The zoning board of appeals, minus chairman Austin Zimmer, who was absent from Monday night’s meeting, has sent the village council an ordinance easing the process by which owners of non-conforming two-flats can make simple alterations to their property.
Village planning consultant Jo Ellen Charlton described the changes affecting certain non-conforming properties zoned R1 – a zone intended for single-family residences – as being made in the interest of fairness, offering more rights to owners of non-conforming two-flats, nearly as many as are enjoyed by owners of single-family homes.
The idea, Charlton said, is to simplify the process of making additions or improvements. If the new ordinance is passed, some property owners will be able to get swift approval for changes, using a one-step rather than the usual three-step process. The ordinance, she said, would also make it easier to show lenders and insurers that proposed property improvements are accepted within their zoning limits.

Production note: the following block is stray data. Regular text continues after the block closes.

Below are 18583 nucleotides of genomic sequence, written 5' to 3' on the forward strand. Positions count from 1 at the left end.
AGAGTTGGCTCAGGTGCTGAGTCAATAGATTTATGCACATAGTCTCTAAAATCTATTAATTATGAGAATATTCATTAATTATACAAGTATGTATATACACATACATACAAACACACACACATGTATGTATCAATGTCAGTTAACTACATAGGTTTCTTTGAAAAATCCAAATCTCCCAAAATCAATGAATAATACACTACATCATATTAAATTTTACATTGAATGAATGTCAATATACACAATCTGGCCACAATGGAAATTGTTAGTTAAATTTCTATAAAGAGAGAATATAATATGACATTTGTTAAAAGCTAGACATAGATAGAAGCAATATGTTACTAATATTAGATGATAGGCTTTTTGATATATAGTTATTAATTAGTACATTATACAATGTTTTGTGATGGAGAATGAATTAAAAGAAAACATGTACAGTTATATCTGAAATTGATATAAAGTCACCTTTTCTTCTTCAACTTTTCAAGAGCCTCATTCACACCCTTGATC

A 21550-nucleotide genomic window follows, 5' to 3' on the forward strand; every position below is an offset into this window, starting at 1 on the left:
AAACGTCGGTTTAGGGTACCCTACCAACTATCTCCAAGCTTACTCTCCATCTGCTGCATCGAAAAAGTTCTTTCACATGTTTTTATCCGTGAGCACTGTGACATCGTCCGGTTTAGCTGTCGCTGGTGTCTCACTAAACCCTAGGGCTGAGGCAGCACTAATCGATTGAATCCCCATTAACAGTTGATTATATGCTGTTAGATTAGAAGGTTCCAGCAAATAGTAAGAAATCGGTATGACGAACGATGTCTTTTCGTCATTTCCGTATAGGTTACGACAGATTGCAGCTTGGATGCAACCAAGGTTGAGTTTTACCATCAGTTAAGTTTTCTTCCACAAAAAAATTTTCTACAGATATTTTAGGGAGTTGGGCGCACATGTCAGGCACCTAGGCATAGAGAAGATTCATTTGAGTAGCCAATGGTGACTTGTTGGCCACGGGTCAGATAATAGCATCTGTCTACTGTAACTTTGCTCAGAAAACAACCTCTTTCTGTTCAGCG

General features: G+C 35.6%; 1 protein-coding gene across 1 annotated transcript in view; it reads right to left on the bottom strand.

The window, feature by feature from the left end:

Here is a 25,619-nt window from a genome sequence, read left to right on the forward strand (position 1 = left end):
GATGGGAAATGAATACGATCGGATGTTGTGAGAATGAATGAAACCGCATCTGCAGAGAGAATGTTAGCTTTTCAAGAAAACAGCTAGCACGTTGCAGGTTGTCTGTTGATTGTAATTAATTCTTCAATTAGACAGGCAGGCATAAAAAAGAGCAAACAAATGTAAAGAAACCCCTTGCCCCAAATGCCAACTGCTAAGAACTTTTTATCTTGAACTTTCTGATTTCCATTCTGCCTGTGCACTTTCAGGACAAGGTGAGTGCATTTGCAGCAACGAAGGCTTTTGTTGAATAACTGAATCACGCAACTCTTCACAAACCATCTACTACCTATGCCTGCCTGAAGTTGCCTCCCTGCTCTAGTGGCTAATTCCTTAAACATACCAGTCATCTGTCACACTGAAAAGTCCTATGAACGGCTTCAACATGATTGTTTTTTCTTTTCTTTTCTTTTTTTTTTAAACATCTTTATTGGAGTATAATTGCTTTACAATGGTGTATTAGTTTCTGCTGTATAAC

The streamlined process would apply only to non-conforming two-flats zoned R1. Coach houses and three-flats aren’t part of the current proposals for zoning reform.
Resident Sharon Daly, whose property has both a two-flat and a coach house, was concerned about the language of the ordinance, wondering whether it signaled an expansion of “non-conforming use: and asking where the term “land” fits in.
Her neighbor, Lisa Haeger, asked whether the village could publish an explanation of the final version of the ordinance “that’s not so legalese.”
Village Administrator Tim Gillian replied, “Point well taken. Provided this board and council pass the ordinance, I will put out a fact sheet in absolute layman’s terms.”
Among other residents who commented at the hearing was Tim Wysocki, who said it took him nine and a half months to get approval to replace rotting wood on a coach house. “It’s odd and bizarre,” Wysocki said of the village’s current process for zoning relief.